Overcoming the Challenges of CVT Training: The Importance of Hands-on Experience

As a cardiovascular technologist (CVT), the ability to diagnose and treat patients with heart and vascular diseases requires not only a thorough understanding of the theories, but also hands-on training in the procedures and techniques used.

With the increasing demand for healthcare workers and the unhealthy lifestyle habits of the population, the role of cardiovascular technologists is becoming more crucial. Today many CVT-programs use our medical simulator to train their students, just like Valencia College. However, the challenge of providing hands-on training without medical simulators can pose a significant obstacle to the education of future cardiovascular technologists.

In this blogpost, we will explore the importance of hands-on training in the field, the challenges of providing such training without medical simulators, and the opportunities for the proctors and students using medical simulators. By examining the advantages of hands-on training and the skills that require practical experience, you can improve your CVT training programs.

Give your students accessable team training to prepare them for the OR.

Importance of hands-on training in the field of cardiovascular surgery

There are several instruments and devices where the students need to get hands-on training, in a safe environment away from patients. How does your students learn to use guidewire, balloons, stents, and other interventional devices today? Other devices students need to know how to operate are the C-arm, patient’s table and the fluoroscopic screen.

When students have hands-on training it’s improtant not only to have access to get enough training but also the quality of training to gain skills and confidents that is transferable to the OR. When using the correct interventional devices  they also need to train on accurate anatomy. With Surgical Science simulators the students have variety of educational aids to establish anatomical and procedural knowledge.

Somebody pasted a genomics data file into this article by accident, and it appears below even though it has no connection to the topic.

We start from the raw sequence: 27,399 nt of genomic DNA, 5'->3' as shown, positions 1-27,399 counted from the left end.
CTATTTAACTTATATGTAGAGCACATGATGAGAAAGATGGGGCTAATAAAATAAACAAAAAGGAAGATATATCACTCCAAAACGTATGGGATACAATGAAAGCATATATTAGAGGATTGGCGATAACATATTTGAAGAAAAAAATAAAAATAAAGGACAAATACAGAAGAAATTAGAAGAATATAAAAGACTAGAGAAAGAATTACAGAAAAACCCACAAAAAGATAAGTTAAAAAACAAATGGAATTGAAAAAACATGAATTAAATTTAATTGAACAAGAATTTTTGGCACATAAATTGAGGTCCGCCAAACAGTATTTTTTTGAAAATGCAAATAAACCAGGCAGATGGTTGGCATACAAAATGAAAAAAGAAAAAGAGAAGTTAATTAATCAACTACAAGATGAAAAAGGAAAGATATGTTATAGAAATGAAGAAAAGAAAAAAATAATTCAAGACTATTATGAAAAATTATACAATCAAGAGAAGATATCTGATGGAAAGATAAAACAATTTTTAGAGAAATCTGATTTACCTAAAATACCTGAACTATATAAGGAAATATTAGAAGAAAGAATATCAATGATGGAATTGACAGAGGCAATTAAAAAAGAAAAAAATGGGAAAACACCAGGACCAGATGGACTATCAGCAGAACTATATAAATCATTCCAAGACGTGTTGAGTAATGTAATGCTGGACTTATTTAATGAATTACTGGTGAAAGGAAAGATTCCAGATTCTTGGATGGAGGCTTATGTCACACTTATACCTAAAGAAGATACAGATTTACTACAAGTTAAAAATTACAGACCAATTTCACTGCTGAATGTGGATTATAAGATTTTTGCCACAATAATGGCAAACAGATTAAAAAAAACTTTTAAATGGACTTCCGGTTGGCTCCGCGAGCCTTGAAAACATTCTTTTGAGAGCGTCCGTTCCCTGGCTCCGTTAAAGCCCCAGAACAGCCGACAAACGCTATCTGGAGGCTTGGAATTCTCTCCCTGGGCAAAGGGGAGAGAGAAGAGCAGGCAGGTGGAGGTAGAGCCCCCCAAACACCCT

Realistic training

How does your students experience the training? Is it realistic?

“We have been training physicians for many years in different models – sillicone, glass, animal models. None of these models gives you a realistic overview of the anatomy,” said Prof. Grunwald Diagnostic and Interventional Neuroradiologist at Southend University Hospital, UK. Read more here.


Assessing the students’ performance

Are you able to objectively measure and assess individual and class performance today?

In Denmark, physicians undergoing training in vascular surgery must pass a simulation exam before they are allowed to operate on patients. That’s the only right thing to do, says the chief physician at Rigshospitalet hospital.

Dr. Jonas Eiberg, chief physician at the Vascular Surgery Department at Rigshospitalet, said, “Our residents simply must not be involved in ballooning and stenting patients before they have passed the exam.” Read more here.

Using training ANGIO Mentor, the training simulator

“We need to take time to go to the simulation center rather than losing time in the

 OR doing mistakes on our patients. We strongly believe that simulation will become a necessary part of training in the future. The ANGIO Mentor is an integral part of the making vascular surgical residents and fellows better surgeons and physicians.” Dr. Nabil Chakfe, vascular surgeon, head of GEPROVAS, and Head of the Department of Vascular Surgery and Renal Transplantation at Strasbourg University Hospital.

Valencia College’s Cardiovascular Technology Program educates and prepares students to become Invasive Cardiovascular Specialists known as a Cardiovascular Technologists (CVT). Simbionix ANGIO Mentor simulators are used to provide hands-on experience for their students in cardiovascular and peripheral vascular training. Polly Keller, Professor, Cardiovascular Technology, indicates that some of the modules on the ANGIO Mentor that they use include Coronary, CRM (Cardiac Rhythm Management), Renal, SFA, Iliac, and BTK (Below-the-Knee).

Accessable training

Our cardiovascular simulator ANGIO also comes in portable platforms.

Understanding the cardiovascular technologist roles and practice communication with team members is important practise before entering the OR. The students will also learn and practice the procedural steps. They will also encounter a variety of anatomies, including difficult or rare anatomies, which may otherwise not be encountered during a training period.

Learn more how to enhance your of hands-on training with ANGIO Mentor

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